Barbie Corwin writes, “I still very much enjoy reading your newsletter and recently ran into an old friend who I’d be grateful if you’d also add to your list. David Bolus is a longtime fan of country music and was a big fan of my late husband, Hank Corwin. I remember at one of the last dog show trips Hank went to with me, David was judging. Hank wasn’t able to walk into the building, so David took time out of his busy schedule to go out to our RV to talk to him.”

Ted Muenster in Sioux Falls says, “I look forward to reading the Marty Robbins bio, which will be a bit in the future as I have a pile of books on my reading list next to my favorite chair. TWENTIETH CENTUY DRIFTER, will rise to the top in due course. Also, I would be pleased to receive your newsletter.”

Dean Mann, also in Sioux Falls, says, “Another great paper. I appreciate how you keep up to date with all the news and with the stars.”

Joe Arnold writes from Arlington, Virginia, “Roughshod Records Mike Johnson received the Lifetime Achievement Award for his decades’ involvement in country music, and James Adelsberger received the 2016 Instrumental CD of the Year Award at the 41st Annual Old Time Country Music Festival in LeMars, Iowa. The presentation was officiated by Bob Everhart, president of the 41-year-old National Traditional Country Music Association based in Anitia, Iowa.”

Dave Hinde sends this sad news from Virginia, “I don’t know if you heard, or not. Tim Marriner passed away August 29. It was a sudden, massive heart attack. Services for him are Thursday and Friday in Rock Hill, South Carolina.”
Diane: But he was barely fifty! I met Tim (and Dave) when I moved to Virginia Beach in 1985 and Tim had his own square dance club, the Virginia Square Knots. He later became a nationally known caller. He was a longtime subscriber to this newsletter. Rest in peace, my friend. Square ‘em up.


Maheen Wickramasinghe says, “There is going to be a brand new 33-track CD by Marty Robbins from the Voicemasters label called Marty Robbins: The Lost Recordings. I don’t know many details about this CD yet, but do know it contains previously unreleased tracks from the Opry. This is going to be a must have for Marty fans. Thought I would let you know this exciting news. Will write a review on it when I get this CD. Voicemasters has released many outstanding CDs on Jim Reeves, Patsy Cline, Elvis, etc.”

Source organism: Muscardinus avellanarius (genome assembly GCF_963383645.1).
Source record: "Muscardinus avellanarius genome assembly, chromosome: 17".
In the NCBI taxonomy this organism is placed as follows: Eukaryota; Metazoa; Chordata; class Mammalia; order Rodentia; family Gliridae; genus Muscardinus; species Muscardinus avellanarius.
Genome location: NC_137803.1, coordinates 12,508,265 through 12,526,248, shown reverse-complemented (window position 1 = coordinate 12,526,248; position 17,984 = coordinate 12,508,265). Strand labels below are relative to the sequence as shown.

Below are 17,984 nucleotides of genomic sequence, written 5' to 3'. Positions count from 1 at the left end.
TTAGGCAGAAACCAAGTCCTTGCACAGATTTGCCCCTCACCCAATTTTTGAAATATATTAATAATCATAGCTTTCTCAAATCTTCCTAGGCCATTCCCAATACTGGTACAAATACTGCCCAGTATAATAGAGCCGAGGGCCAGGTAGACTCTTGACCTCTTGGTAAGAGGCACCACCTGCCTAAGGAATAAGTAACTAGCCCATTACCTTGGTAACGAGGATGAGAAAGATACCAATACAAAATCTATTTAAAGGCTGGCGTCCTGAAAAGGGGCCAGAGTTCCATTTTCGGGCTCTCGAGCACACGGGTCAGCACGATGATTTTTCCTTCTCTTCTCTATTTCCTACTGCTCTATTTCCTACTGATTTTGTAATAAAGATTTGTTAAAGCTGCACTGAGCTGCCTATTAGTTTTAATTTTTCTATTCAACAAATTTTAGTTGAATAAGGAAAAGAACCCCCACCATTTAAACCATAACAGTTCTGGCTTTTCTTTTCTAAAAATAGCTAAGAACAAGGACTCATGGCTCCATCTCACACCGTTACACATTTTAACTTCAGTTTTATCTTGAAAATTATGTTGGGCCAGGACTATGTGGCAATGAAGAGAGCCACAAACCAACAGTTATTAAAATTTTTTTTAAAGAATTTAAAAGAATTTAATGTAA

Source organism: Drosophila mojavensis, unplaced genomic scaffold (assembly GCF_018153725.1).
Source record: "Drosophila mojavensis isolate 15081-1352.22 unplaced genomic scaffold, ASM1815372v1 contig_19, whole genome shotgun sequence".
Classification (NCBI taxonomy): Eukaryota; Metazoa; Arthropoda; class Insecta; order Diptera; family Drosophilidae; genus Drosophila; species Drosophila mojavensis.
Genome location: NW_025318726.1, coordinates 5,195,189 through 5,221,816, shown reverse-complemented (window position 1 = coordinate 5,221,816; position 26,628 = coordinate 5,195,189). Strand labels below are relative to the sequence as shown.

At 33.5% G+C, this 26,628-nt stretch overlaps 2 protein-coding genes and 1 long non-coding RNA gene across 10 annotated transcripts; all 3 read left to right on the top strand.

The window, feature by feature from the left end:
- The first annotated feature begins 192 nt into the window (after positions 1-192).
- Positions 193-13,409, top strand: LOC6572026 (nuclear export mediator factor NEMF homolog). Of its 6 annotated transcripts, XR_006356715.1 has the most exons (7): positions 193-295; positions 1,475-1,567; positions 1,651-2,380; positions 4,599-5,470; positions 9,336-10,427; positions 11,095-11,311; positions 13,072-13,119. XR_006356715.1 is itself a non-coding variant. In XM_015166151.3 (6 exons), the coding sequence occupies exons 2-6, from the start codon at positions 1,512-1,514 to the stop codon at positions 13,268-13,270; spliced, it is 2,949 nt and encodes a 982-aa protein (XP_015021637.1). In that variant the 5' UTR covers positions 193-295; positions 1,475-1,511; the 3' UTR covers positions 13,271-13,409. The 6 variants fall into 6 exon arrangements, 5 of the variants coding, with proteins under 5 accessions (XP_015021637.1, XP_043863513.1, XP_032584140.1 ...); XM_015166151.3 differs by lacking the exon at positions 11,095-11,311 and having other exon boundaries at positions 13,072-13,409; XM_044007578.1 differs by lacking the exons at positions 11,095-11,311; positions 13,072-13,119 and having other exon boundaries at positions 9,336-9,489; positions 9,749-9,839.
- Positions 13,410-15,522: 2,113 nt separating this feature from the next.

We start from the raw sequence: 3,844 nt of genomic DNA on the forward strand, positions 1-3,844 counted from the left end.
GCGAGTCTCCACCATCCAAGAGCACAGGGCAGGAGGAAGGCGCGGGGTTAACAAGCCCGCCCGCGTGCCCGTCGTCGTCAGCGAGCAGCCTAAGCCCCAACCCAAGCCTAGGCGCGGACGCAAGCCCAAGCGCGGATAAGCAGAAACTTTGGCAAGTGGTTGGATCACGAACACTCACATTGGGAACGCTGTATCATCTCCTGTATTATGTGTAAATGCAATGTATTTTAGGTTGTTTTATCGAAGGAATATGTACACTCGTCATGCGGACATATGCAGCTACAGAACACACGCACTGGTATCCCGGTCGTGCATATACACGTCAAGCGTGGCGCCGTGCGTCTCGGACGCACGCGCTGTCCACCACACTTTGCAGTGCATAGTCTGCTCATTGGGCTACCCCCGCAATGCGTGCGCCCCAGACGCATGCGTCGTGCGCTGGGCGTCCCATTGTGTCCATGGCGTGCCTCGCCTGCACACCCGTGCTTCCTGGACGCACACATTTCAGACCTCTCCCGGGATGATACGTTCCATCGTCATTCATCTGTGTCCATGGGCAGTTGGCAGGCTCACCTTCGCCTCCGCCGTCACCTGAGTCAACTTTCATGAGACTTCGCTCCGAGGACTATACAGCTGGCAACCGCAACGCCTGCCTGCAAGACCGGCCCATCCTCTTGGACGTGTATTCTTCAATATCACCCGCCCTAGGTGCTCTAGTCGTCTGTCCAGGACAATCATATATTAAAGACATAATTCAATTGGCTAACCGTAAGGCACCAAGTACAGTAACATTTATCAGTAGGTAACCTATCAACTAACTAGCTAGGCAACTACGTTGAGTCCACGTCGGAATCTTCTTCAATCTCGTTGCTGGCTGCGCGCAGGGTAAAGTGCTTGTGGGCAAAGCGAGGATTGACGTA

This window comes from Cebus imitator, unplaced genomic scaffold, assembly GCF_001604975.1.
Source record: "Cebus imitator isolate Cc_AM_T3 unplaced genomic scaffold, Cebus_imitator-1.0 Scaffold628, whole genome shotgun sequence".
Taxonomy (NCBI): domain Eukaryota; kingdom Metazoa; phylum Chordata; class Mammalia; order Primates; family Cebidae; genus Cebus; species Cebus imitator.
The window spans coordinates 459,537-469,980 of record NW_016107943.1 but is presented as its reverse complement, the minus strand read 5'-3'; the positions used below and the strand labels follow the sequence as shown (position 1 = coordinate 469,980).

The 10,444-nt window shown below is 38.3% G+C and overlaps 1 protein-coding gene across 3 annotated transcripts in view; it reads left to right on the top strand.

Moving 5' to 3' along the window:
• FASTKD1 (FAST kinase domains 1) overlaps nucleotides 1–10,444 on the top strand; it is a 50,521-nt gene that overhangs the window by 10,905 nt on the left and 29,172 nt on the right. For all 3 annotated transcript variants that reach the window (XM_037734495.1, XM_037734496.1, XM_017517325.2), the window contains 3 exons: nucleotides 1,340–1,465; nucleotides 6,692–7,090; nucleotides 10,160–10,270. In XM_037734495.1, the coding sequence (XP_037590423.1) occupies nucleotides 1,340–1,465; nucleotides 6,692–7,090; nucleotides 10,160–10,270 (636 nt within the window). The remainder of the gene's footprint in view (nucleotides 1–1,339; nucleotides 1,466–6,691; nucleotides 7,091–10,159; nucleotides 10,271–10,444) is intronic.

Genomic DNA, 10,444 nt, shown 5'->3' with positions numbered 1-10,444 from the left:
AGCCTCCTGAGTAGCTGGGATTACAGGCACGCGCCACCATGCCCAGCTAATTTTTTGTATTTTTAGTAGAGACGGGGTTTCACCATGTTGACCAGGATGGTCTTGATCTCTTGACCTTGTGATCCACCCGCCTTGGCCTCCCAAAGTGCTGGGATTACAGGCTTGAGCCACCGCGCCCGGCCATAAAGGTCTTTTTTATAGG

Arie den Dulk writes from Holland, “On the Country Music Foundation’s digital archive one can listen to a large number of Grand Ole Opry’s Prince Albert Shows, including 34 episodes with Marty Robbins, and three other programs. The best is, one can listen to these free of charge. Sound quality is very good as these have been transferred from WSM metal acetates by the CMF. As a bonus there are sections with photographic images, Hatcht Prints, and Printed material. Here is a URL to the Faron Young audio recordings on the CMF digital archives. I roughly counted 36 or 37 shows in which Faron Young appeared. It won’t be long before a selection of Faron’s appearances will be released. This is legal due to the different copyright laws in the UK and US. In the US you couldn’t release it, but any American record label who operates through a British based company, apparently can.

When I walked into the VFW in Sioux Falls on Friday evening, I heard western swing music coming from the ballroom. What a pleasant surprise! The Nearly Wild Band from Garretson was on the stage, and this was my introduction to them. It was Rick Stoops on fiddle, along with band leader Ryan Nelson, Blaine Eilts on bass, and Scott Jansen on drums. We heard a lot of Bob Wills and George Strait during the evening, and I’m looking forward to seeing this band back at the VFW and around the area.nearly-wild

Rick Stoops, Scott Jansen, Ryan Nelson, and Blaine Eilts